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You pose a very relevant question.
What we actually do on the server at this time, is to use the password manager encrypted XML as a vehicle to verify the password. We don’t actually decrypt or necessarily even keep a password manager file around, but instead in our handler for a sign in, we try to decrypt a “dummy” encrypted XML. If it succeeds, the password is verified. We’re not worried that this is a bad or insecure approach, but as mentioned in the original post, all security analysis is eased if complexity is reduced, so in the future we’ll be using the encrypted private key instead.
If you’re offline using a desktop app, we use the private key and we check to see if we can decrypt the private key AxCrypt-file in order to verify the password. We don’t actually decrypt it – we just verify that we can.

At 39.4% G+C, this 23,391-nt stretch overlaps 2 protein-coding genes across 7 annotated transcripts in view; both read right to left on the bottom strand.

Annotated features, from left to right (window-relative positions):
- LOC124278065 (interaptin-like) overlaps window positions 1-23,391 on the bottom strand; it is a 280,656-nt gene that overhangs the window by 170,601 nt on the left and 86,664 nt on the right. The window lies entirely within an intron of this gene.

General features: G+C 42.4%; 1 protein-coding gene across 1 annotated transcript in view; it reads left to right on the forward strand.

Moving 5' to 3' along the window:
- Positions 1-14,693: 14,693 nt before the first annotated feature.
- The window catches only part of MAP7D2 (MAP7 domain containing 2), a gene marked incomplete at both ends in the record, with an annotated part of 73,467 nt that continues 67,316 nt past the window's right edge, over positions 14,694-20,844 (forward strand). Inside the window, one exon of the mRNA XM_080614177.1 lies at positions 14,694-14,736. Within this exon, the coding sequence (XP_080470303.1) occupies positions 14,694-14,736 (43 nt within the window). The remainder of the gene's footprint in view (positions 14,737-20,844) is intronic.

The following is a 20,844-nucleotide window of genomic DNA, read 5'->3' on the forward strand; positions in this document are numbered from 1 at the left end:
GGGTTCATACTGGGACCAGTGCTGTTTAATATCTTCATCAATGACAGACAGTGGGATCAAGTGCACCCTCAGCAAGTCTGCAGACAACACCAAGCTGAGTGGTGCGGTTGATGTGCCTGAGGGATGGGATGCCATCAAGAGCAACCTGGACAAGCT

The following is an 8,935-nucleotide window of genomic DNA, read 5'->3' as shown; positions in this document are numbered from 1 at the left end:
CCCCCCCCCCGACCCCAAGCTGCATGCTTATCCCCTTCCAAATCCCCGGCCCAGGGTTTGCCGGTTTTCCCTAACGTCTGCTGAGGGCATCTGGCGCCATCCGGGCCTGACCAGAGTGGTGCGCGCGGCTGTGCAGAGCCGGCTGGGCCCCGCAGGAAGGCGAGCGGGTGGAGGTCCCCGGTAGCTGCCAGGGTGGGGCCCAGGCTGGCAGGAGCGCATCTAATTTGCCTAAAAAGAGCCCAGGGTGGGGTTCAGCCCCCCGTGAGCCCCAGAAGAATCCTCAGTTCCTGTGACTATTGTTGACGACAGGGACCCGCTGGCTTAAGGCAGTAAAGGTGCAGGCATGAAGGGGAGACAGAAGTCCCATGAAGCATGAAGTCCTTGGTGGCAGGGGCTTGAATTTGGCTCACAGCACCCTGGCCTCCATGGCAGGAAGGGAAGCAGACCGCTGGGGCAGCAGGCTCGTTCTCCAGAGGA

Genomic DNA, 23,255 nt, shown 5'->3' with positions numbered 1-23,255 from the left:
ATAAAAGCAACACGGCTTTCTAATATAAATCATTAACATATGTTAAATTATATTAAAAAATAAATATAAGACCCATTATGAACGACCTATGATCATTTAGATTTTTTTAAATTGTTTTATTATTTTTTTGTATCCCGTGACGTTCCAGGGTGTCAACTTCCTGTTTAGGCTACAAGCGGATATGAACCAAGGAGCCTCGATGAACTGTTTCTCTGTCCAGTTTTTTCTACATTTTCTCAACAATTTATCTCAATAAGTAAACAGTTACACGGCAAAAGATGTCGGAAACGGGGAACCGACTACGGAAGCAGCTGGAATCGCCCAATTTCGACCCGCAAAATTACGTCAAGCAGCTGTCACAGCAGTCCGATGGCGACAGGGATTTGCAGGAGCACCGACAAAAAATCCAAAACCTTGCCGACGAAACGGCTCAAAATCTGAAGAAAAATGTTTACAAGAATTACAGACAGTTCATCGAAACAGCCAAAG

Exactly how this is done is explained in the technical documentation of the AxCrypt file format. Briefly: All AxCrypt-encrypted files are encrypted with a random key uniquely generated for every time a file is encrypted. This key, the “session key” as it were, is then encrypted using the NIST AES Key Wrap algorithm using your password (and if it’s a normal file, also with your public key). So what we do when we encrypt the private key is we encrypt it with a random key, then encrypt that key with the NIST AES Key Wrap, and to verify we just attempt to unwrap the session key. The key wrap is self-verifying, so we’ll know if we get the right session key, and thus if the password is correct.
So, in either case, we don’t actually need to decrypt the private key in order to verify the password.